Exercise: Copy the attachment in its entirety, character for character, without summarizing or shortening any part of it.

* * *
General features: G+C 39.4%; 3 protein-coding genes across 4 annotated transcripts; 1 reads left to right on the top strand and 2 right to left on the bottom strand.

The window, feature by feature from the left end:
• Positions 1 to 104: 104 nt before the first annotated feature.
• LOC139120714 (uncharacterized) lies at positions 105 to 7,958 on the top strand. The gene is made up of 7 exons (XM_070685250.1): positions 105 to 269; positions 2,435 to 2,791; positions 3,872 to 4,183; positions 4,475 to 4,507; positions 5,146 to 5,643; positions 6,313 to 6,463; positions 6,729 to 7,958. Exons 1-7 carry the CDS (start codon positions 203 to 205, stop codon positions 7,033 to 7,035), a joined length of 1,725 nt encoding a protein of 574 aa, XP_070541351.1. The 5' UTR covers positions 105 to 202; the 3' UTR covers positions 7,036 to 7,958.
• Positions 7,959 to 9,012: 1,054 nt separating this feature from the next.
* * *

General features: G+C 39.4%; 3 protein-coding genes across 4 annotated transcripts; 1 reads left to right on the top strand and 2 right to left on the bottom strand.

The window, feature by feature from the left end:
• Positions 1 to 104: 104 nt before the first annotated feature.
• LOC139120714 (uncharacterized) lies at positions 105 to 7,958 on the top strand. The gene is made up of 7 exons (XM_070685250.1): positions 105 to 269; positions 2,435 to 2,791; positions 3,872 to 4,183; positions 4,475 to 4,507; positions 5,146 to 5,643; positions 6,313 to 6,463; positions 6,729 to 7,958. Exons 1-7 carry the CDS (start codon positions 203 to 205, stop codon positions 7,033 to 7,035), a joined length of 1,725 nt encoding a protein of 574 aa, XP_070541351.1. The 5' UTR covers positions 105 to 202; the 3' UTR covers positions 7,036 to 7,958.
• Positions 7,959 to 9,012: 1,054 nt separating this feature from the next.